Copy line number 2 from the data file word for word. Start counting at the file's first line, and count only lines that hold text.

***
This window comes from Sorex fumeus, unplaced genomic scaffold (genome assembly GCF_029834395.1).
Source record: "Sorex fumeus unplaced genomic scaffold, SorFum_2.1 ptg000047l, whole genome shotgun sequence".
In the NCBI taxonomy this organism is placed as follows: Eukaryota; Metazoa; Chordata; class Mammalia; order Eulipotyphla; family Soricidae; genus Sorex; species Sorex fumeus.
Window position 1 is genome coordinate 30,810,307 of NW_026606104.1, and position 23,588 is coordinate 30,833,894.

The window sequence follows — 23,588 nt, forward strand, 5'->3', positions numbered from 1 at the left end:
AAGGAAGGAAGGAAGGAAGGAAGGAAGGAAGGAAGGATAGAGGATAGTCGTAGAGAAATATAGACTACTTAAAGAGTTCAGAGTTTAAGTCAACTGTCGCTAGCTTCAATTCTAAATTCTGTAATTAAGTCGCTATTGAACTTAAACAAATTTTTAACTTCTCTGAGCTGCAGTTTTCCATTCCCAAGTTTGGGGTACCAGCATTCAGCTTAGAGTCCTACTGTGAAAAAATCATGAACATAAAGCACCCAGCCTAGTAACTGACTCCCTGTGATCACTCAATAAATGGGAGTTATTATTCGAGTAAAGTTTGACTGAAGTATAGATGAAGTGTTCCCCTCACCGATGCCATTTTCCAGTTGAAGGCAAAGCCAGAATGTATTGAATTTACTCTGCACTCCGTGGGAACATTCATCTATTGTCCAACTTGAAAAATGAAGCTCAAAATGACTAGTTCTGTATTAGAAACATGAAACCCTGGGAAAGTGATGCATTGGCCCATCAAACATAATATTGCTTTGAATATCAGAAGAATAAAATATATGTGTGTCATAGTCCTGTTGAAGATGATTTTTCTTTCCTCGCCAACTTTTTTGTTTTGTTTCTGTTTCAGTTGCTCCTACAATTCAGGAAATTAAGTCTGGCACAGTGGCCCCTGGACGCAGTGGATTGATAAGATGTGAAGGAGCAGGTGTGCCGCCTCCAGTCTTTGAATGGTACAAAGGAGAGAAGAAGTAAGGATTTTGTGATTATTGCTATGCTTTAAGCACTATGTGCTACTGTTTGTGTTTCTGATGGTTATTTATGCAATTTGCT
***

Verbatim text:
Source record: "Sorex fumeus unplaced genomic scaffold, SorFum_2.1 ptg000047l, whole genome shotgun sequence".